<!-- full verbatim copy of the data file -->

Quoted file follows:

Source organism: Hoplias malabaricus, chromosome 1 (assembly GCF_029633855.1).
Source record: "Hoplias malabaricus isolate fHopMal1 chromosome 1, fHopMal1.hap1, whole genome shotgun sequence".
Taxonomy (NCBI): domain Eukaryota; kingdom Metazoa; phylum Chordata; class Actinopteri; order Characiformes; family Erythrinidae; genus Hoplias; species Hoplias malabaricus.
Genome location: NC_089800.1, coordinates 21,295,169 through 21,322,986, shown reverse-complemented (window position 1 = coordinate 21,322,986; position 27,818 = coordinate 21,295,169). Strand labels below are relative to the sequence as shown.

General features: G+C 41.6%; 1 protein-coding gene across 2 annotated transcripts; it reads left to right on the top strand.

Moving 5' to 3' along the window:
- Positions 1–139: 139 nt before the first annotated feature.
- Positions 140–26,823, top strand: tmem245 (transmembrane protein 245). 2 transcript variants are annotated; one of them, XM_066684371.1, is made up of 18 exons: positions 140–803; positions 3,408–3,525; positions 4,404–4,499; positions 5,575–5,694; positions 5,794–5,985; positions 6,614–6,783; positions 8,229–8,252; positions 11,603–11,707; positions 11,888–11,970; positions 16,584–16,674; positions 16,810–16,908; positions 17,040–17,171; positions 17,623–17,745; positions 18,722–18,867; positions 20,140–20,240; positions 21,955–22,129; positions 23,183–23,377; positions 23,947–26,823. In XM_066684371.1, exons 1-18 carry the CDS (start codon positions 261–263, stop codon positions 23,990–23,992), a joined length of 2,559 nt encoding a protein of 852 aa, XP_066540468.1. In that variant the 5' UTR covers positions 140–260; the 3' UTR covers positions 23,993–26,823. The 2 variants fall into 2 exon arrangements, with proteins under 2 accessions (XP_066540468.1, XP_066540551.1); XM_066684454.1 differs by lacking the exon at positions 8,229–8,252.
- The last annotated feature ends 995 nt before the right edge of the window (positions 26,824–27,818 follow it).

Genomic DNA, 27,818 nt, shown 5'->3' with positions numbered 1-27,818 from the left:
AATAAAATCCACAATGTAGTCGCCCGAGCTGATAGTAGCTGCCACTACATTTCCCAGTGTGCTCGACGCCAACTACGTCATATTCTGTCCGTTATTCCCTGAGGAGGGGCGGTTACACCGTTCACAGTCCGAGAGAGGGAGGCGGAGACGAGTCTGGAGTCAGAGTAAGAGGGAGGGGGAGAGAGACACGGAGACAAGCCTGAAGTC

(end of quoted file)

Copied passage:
Source organism: Hoplias malabaricus, chromosome 1 (assembly GCF_029633855.1).
Source record: "Hoplias malabaricus isolate fHopMal1 chromosome 1, fHopMal1.hap1, whole genome shotgun sequence".
Taxonomy (NCBI): domain Eukaryota; kingdom Metazoa; phylum Chordata; class Actinopteri; order Characiformes; family Erythrinidae; genus Hoplias; species Hoplias malabaricus.
Genome location: NC_089800.1, coordinates 21,295,169 through 21,322,986, shown reverse-complemented (window position 1 = coordinate 21,322,986; position 27,818 = coordinate 21,295,169). Strand labels below are relative to the sequence as shown.

General features: G+C 41.6%; 1 protein-coding gene across 2 annotated transcripts; it reads left to right on the top strand.

Moving 5' to 3' along the window:
- Positions 1–139: 139 nt before the first annotated feature.
- Positions 140–26,823, top strand: tmem245 (transmembrane protein 245). 2 transcript variants are annotated; one of them, XM_066684371.1, is made up of 18 exons: positions 140–803; positions 3,408–3,525; positions 4,404–4,499; positions 5,575–5,694; positions 5,794–5,985; positions 6,614–6,783; positions 8,229–8,252; positions 11,603–11,707; positions 11,888–11,970; positions 16,584–16,674; positions 16,810–16,908; positions 17,040–17,171; positions 17,623–17,745; positions 18,722–18,867; positions 20,140–20,240; positions 21,955–22,129; positions 23,183–23,377; positions 23,947–26,823. In XM_066684371.1, exons 1-18 carry the CDS (start codon positions 261–263, stop codon positions 23,990–23,992), a joined length of 2,559 nt encoding a protein of 852 aa, XP_066540468.1. In that variant the 5' UTR covers positions 140–260; the 3' UTR covers positions 23,993–26,823. The 2 variants fall into 2 exon arrangements, with proteins under 2 accessions (XP_066540468.1, XP_066540551.1); XM_066684454.1 differs by lacking the exon at positions 8,229–8,252.
- The last annotated feature ends 995 nt before the right edge of the window (positions 26,824–27,818 follow it).

Genomic DNA, 27,818 nt, shown 5'->3' with positions numbered 1-27,818 from the left:
AATAAAATCCACAATGTAGTCGCCCGAGCTGATAGTAGCTGCCACTACATTTCCCAGTGTGCTCGACGCCAACTACGTCATATTCTGTCCGTTATTCCCTGAGGAGGGGCGGTTACACCGTTCACAGTCCGAGAGAGGGAGGCGGAGACGAGTCTGGAGTCAGAGTAAGAGGGAGGGGGAGAGAGACACGGAGACAAGCCTGAAGTC